So, let’s take a look back at something we’ve been discussing recently: reverse engineering. The term is a relatively new one, but the practice is older than engineering itself. When you get right down to it it’s just “copying.” And manufacturers have been doing that since… Well, since sometime very soon after they first started manufacturing!
Bear in mind that parts were not made from drawings until well into the 20th century. Specific jigs and measuring tools were made to ensure that parts were produced in conformance with a physical, mechanical prototype. And designers didn’t work from, or produce, drawings, at least not exclusively: a designer like John M. Browning produced a physical, working model, and brought that to his manufacturing partners. They engineered it for production. Sure, he made drawings, or had them made, but that was for patent purposes (below, right).
In the early twentieth century, talent in gun design usually resided in a different man than talent in production engineering. (There were some who could do both, like John Garand and some of the Russian masters, like Vladimir Grigoryevich Fyodorov, but they were rare).
So in John Browning’s day, putting any of his guns into production was, to one extent or another, an exercise in what we would today call reverse engineering. Production engineers would review the prototype, gain an understanding of its design philosophy and features from the designer, and then figure out how to mass-produce the weapons. And the World War I Browning Automatic Rifle may be the greatest reverse engineering saga you haven’t heard.
Winchester, the firm, was struggling when it was tasked to produce Browning’s new designs, the Browning Automatic Rifle and the yet-nameless .50 caliber machine gun, with priority to the auto rifle. There was only one problem: there was only one prototype or specimen BAR in the world, and Colt had it, and was re-engineering it all day long, Monday to Friday. In the spirit of wartime cooperation, Colt would let its New Haven rivals borrow the new firearm – for a weekend.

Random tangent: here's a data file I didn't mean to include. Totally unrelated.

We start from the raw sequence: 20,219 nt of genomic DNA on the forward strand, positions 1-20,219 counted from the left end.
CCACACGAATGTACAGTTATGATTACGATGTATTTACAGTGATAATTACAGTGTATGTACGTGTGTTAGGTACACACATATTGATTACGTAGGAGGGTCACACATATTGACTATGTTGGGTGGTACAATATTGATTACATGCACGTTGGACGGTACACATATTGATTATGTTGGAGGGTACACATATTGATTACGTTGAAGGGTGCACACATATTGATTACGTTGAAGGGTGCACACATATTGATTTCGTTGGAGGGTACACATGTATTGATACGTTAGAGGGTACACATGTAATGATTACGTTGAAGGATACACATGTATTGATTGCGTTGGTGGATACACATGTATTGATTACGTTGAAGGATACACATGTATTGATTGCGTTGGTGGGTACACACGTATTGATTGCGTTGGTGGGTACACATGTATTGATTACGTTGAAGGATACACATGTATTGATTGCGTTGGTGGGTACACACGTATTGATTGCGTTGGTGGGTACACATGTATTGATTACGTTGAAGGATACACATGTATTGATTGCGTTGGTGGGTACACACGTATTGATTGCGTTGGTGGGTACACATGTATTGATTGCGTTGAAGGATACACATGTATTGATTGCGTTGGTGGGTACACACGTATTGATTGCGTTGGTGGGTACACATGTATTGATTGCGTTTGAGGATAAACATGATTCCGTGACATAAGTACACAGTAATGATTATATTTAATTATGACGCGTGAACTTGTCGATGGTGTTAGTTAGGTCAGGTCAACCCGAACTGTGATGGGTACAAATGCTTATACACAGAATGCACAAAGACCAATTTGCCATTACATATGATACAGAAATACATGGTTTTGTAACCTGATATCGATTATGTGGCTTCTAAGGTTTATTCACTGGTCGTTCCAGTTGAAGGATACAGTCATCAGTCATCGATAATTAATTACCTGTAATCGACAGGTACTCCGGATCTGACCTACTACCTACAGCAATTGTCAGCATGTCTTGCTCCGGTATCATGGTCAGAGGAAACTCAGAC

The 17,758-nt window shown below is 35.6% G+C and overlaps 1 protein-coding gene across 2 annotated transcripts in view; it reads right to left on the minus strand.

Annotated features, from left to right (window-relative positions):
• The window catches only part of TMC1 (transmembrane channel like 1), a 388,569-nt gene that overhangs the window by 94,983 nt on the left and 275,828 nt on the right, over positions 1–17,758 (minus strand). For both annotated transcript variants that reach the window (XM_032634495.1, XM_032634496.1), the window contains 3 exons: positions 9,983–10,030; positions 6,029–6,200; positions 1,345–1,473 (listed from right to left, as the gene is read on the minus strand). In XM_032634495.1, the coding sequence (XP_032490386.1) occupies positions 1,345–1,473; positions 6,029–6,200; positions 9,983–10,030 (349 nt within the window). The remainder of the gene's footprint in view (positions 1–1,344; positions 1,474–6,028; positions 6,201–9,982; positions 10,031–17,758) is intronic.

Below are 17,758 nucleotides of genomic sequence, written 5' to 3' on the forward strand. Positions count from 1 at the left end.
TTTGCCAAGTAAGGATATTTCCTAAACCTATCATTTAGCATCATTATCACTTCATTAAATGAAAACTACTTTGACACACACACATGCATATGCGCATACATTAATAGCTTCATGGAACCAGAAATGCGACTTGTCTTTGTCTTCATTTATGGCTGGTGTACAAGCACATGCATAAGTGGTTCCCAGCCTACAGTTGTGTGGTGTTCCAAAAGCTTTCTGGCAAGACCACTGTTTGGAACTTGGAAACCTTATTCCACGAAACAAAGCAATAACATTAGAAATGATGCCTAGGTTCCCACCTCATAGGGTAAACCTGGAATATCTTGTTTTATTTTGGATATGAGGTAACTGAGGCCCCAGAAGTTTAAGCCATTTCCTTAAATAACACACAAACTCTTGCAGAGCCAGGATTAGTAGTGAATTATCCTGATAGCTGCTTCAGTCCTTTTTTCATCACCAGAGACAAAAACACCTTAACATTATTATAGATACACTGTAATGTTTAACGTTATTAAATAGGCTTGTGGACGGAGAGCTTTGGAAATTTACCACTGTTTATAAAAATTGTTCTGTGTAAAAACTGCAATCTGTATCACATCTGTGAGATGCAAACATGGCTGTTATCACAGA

Winchester, which had seen massive orders, but incurred staggering debt in order to fulfill them, needed the order badly. They accepted what seemed to be an unreasonable offer.
In September 1917, Winchester was instructed to commence tooling up for the manufacture of the Browning Automatic Rifle (BAR). Edwin Pugsley, then Manufacturing engineer, went to the coat factory to see the only existing model. Since the BAR was needed at Colt during the work week, it was borrowed for a weekend, and in that time drawings were made and the project begun. By the end of December The first Winchester BAR had been completed. Production was well on by March, and by Armistice Day, November 11, 1918, Winchester had made approximately 47,000.
Winchester also had begun construction of the Browning .50-caliber machine gun and had a working model completed within about two months. That gun, however, never entered into production, because of the end of hostilities.1
The earnings from wartime contracts, including 1917 Enfield rifles, riot guns, and the BAR, were substantial: $76 million. It wasn’t enough to retire all of Winchester’s debt, a substantial $16 million, but they were able to pay off about half of it. The company still had to reorganize and the Winchester-Bennett family wound up giving up control.
But it’s hard to beat, in the annals of reverse engineering, the one-weekend crash metrology and documentation Winchester had with the world’s only BAR before delivering it back to the Colt engineers in Hartford, and that produced the wartime BARs and led to the rifle’s future as the basis of fire in the American rifle squad, not in time for that war but in plenty of time for the next two. This is especially remarkable when you consider the sheer complexity of the BAR. It has scores and scores of parts.2 (Winchester cheated a little, for example, by using the sight they were already producing for the M1917 Enfield rifle).
The problem, of course, with two independent reverse-engineering projects? Parts from the Colt Monitor don’t interchange 100% with Winchester’s military BARs. But what do you want for two days?
Update 1000R 8 Apr 15
This post has been corrected. Several (more like twenty) unproofread dictation failures have been fixed. We’re not sure we got them all. Thanks to Ullr in the comments.
“I don’t need to check it… it was done last night, just needed the pictures.” Zug.
- Wilson, RL. Winchester: An American Legend. New York, 2004: Chartwell Books. p. 171.
- As well Hognose knows. He was sure he was going to flunk BAR in SF Light Weapons School in 1983. “Cups and cones, cups and cones….” He pulled out a pass on the BAR, but got a downcheck on the M3A1 Grease Gun, of all things (IIRC you could get two downchecks, or maybe it was three. Didn’t want to test the limits).